For DNA extraction of the cases and controls, blood samples were used, usually blood which was withdrawn from the heart. We used the QIAamp® DNA Mini Kit (Qiagen, Hilden, Germany) method following the manufacturer’s instructions.

Genotyping was performed on an allele-specific SNPtype Assay which was applied on a 192.24 Dynamic Array and run through a Biomark EP1 platform (Fluidigm Corp., South San Francisco, CA, USA) as described [22]. Fluidigm designed the primers (FAM and HEX-labeled, detecting either one allele of the respective SNP). Primer and probe sequences are given in Tables 1 and 2. A 2× Multiplex PCR Master Mix (Qiagen, Hilden, Germany), 10× SNPtype STA Primer Pool, PCR-certified water, and genomic DNA were combined to produce a specific target amplification (STA) for all 190 samples and two non-template controls (NTCs) per array. The STA was placed into a PCR-System with thermocycling conditions as instructed (15 min at 95 °C followed by 14 cycles of 15 s at 95 °C, and 4 min at 60 °C). Following the PCR, the STA products were diluted 100-fold with 1× TE buffer.

Table 1 SNPs with corresponding alleles and genes as well as primer and probe sequences. ASP, allele-specific primer allele; LSP, locus-specific primer; STA, specific target amplification
Table 2 Selected association results with all associations at p < 0.05

A sample mix and a 10× assay mix must be prepared prior to loading the biochip. The 10× Assay Mix consists of 2 μl 2× Assay Loading Reagent (Fluidigm), 1.2 μl PCR-certified water, and 1 μl SNPtype assay mix (Fluidigm). The sample mix is comprised of 2.25 μl 2× Fast Probe Master Mix (Biotium, Hayward, CA, USA), 0.225 μl20× SNP Type Sample Loading Reagent (Fluidigm), 0.075 μl SNP Type Reagent (Fluidigm), 0.027 μl ROX (Invitrogen, Carlsbad, CA, USA), 0.048 μl PCR-certified water, and 2 μl STA product (1:100). As instructed, 3 μl of each 10× Assay Mix and sample mix were pipetted into the separate inlets of the Dynamic Array. In total, 190 samples were placed on each array, two NTCs and 24 SNPtype assays. Samples and assays were mixed using the IFC Controller RX (Fluidigm). Next, the Dynamic Array was set into the Biomark HD System (Fluidigm) for thermocycling following the default PCR protocol. After each PCR cycle, FAM and HEX signals were identified and genotype calls were received. The resulting data was analyzed by the Fluidigm SNP Genotyping Analysis software [20]. Seventy-six samples were run in duplicates for internal quality control. Given in Table 1 are the sequences of the primers and probes used as well as the genes and SNPs tested.

Selection of loci

In this study, candidate genes were selected that were thought to be associated with the development of OSA which is involved in many body processes. Information on candidate loci was retrieved from various publications [15, 16, 23,24,25,26,27]. Using these sources, 49 SNPs in 35 genes were considered. Then SNPs that were already looked at in different studies (for example rs6311 or rs1042173 [20]) were ruled out. Additionally, in cases that two SNPs were lying on the same gene and were linked, meaning they are always inherited together, the SNP with the higher frequency of the minor allele was used. Furthermore, those with a low frequency (MAF ≤ 0.063) of the minor allele were omitted based on power calculations. Lastly, SNPs were excluded in genes that seemed not to be related to the response of stress, oxygen, or hypoxia. With this procedure, 24 SNPs in 21 genes were found and used that had published evidence for an association with OSA and its symptoms.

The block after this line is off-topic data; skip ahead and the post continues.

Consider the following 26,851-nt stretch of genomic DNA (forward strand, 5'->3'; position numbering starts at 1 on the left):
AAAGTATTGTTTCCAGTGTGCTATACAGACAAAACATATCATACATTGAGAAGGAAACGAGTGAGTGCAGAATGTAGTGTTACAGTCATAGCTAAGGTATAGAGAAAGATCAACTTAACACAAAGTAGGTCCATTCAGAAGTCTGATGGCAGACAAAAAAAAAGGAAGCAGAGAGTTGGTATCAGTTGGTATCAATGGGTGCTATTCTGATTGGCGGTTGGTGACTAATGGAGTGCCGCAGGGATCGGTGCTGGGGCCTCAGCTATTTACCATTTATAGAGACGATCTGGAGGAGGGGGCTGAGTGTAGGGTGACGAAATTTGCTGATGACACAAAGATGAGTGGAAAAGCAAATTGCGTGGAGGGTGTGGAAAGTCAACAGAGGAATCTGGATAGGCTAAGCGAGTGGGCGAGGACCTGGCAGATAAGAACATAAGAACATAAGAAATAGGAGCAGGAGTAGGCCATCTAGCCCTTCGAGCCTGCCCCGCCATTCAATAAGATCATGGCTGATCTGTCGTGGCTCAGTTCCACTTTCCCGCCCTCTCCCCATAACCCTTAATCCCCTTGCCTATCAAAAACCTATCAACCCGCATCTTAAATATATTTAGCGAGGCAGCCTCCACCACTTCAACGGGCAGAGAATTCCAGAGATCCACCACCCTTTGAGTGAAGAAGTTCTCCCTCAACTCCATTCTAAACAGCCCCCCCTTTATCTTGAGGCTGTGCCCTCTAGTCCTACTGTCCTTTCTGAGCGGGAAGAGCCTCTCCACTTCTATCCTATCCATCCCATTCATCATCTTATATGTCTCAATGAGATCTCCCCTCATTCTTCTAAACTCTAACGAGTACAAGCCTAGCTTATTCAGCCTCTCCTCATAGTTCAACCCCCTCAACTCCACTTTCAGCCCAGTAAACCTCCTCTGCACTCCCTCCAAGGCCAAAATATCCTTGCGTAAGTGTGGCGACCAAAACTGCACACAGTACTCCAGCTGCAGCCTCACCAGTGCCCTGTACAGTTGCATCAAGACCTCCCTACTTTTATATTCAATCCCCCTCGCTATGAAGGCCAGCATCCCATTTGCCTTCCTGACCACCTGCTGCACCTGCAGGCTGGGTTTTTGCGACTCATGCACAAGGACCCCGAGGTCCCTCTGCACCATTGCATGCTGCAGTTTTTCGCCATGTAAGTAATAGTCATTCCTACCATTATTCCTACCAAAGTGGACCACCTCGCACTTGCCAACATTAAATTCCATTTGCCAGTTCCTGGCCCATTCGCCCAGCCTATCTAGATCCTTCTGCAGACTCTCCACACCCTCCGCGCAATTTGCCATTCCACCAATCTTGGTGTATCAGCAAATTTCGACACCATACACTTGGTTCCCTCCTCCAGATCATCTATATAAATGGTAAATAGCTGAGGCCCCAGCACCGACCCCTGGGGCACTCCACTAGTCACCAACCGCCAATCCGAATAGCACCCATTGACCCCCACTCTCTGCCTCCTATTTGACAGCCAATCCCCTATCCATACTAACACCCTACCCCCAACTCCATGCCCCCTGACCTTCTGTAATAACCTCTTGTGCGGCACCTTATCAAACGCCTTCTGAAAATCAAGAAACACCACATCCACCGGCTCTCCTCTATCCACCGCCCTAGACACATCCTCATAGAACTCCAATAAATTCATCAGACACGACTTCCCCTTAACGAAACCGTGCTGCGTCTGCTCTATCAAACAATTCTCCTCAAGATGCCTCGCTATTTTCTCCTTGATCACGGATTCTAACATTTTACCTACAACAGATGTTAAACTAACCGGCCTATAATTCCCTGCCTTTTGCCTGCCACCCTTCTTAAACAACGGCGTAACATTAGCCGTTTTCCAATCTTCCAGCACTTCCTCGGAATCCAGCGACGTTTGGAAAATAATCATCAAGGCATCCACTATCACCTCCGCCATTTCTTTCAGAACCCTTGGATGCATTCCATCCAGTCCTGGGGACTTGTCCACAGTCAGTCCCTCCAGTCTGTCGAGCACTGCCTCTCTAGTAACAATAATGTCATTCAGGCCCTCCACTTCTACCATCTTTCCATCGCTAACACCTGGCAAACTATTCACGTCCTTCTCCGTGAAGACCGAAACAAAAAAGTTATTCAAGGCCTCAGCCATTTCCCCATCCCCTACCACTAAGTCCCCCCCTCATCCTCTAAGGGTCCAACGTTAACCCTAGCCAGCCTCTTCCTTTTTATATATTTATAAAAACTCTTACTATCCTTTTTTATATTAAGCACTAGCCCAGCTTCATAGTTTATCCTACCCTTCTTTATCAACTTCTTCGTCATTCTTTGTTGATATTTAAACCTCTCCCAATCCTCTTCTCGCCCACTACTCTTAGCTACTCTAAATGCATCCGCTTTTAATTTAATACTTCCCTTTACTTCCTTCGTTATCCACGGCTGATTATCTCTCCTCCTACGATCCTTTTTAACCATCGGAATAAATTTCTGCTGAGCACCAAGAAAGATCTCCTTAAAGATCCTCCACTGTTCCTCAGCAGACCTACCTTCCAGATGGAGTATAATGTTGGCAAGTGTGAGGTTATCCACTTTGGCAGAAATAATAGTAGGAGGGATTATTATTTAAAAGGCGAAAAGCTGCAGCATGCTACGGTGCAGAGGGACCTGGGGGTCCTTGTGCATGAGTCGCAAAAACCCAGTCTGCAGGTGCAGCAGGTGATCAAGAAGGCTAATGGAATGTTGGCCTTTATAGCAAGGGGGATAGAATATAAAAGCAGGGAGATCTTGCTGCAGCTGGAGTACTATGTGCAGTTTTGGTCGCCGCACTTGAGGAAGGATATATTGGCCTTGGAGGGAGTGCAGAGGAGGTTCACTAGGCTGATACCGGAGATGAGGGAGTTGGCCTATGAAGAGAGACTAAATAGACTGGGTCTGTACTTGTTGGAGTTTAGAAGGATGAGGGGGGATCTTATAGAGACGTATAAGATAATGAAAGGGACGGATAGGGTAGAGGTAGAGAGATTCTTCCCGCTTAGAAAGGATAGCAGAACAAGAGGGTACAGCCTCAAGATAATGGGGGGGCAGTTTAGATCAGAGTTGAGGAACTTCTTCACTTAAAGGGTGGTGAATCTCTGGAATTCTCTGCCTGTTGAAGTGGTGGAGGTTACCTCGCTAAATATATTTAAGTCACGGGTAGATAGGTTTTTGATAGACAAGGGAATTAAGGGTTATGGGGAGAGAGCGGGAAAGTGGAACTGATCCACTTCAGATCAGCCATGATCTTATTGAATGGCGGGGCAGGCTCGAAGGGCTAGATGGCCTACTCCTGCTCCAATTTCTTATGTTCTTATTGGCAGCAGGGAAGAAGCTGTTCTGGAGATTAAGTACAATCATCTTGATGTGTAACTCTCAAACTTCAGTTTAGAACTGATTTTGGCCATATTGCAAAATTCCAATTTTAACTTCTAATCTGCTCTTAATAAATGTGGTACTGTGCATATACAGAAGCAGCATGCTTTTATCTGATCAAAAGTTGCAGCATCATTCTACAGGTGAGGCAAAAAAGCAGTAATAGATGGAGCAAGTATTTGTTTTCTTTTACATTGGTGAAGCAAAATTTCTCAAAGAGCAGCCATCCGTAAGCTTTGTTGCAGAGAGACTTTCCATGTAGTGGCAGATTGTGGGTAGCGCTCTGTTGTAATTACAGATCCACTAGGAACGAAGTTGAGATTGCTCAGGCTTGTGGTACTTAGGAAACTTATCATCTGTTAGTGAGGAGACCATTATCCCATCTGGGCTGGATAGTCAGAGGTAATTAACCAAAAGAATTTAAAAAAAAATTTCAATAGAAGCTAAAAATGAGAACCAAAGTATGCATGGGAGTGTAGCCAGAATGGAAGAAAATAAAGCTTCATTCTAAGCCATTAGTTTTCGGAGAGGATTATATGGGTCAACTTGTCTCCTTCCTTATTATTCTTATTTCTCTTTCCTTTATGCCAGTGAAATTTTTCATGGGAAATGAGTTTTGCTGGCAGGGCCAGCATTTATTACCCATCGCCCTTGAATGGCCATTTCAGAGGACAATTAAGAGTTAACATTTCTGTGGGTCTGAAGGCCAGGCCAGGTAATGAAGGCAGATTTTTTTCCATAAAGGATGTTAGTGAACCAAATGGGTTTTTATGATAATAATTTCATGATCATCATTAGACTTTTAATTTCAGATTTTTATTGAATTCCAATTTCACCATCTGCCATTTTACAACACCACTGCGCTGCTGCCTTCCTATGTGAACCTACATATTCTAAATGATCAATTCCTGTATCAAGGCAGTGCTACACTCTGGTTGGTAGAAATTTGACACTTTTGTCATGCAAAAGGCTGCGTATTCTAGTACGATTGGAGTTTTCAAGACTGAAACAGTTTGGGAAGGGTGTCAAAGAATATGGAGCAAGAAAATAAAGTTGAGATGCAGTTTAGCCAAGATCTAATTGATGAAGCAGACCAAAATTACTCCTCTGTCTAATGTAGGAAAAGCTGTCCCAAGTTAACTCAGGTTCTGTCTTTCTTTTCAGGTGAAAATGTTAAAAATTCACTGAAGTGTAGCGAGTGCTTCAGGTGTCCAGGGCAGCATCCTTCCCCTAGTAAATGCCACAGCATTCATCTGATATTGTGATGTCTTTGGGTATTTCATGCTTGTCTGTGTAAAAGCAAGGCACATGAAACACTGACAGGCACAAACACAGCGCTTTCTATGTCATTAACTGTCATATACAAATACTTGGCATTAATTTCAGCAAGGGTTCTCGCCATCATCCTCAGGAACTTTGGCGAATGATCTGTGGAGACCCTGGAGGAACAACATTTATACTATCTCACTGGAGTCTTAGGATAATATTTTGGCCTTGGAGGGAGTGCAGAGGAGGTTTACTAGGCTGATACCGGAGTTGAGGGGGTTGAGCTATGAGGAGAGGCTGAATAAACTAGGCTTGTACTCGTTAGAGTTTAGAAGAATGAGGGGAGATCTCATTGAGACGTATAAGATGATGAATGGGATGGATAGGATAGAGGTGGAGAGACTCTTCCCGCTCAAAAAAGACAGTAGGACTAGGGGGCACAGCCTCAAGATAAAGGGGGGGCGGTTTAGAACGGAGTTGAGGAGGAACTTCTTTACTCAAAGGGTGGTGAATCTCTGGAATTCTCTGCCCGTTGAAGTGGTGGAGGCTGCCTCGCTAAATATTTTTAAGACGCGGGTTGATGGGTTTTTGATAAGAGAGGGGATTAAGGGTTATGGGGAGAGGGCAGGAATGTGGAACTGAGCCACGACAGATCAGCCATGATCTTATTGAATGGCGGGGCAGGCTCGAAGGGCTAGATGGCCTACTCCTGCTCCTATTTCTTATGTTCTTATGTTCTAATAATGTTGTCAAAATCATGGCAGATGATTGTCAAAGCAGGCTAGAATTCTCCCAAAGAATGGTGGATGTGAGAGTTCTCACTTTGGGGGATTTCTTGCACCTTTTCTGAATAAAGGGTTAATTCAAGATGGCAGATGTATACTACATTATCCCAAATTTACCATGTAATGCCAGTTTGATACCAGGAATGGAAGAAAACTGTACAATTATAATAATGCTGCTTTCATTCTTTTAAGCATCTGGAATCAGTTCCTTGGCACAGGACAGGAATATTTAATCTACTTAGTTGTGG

Data analysis

Two different researchers manually inspected the cluster plots, and the Hardy-Weinberg equilibrium (HWE) was tested using χ2 tests. One single-nucleotide polymorphism (SNP) with significant deviation from HWE was omitted, leaving 23 loci for further analysis.

Statistical analysis was performed using univariate logistic regression analyses with STATA v.12.0. The main analysis compared all SIDS cases (n = 282) vs controls (n = 374). The four subcategories were compared within the SIDS samples which were known to increase the risks of SIDS that have been previously demonstrated [16, 17]. These were (1) gender (males = 180; females = 102), (2) age group (6 test models: 0–2 months (n = 63), 2–4 months (n = 91), 4–6 months (n = 38), 6–8 months (n = 23), 8–10 months (n = 25), 10–12 months (n = 17)), (3) time of death by season as a proxy for temperature (4 test models: spring (n = 62), summer (n = 66), autumn (n = 62), winter (n = 65), and (4) sleeping in a prone position (n = 62) compared to not sleeping in a prone position or unknown (n = 220). After this stratification, logistic regression analyses were repeated with the respective subset of SIDS cases compared to all controls. Two-sided p values were considered noteworthy if p < 0.05 and significant if p < 0.00015 (Bonferroni correction for 336 tests).


In this study, a total of 656 samples (SIDS = 282, controls = 374) were successfully genotyped for 23 SNPs, with a call rate of 95% and a concordance rate of 99.5% in 76 duplicates. Twelve SNPs showed a nominally significant p value of equal or less than 0.05 in any of the five categories. These are summarized in Table 2. Eight of them were located in or near cardiorespiratory genes and were associated in almost all categories.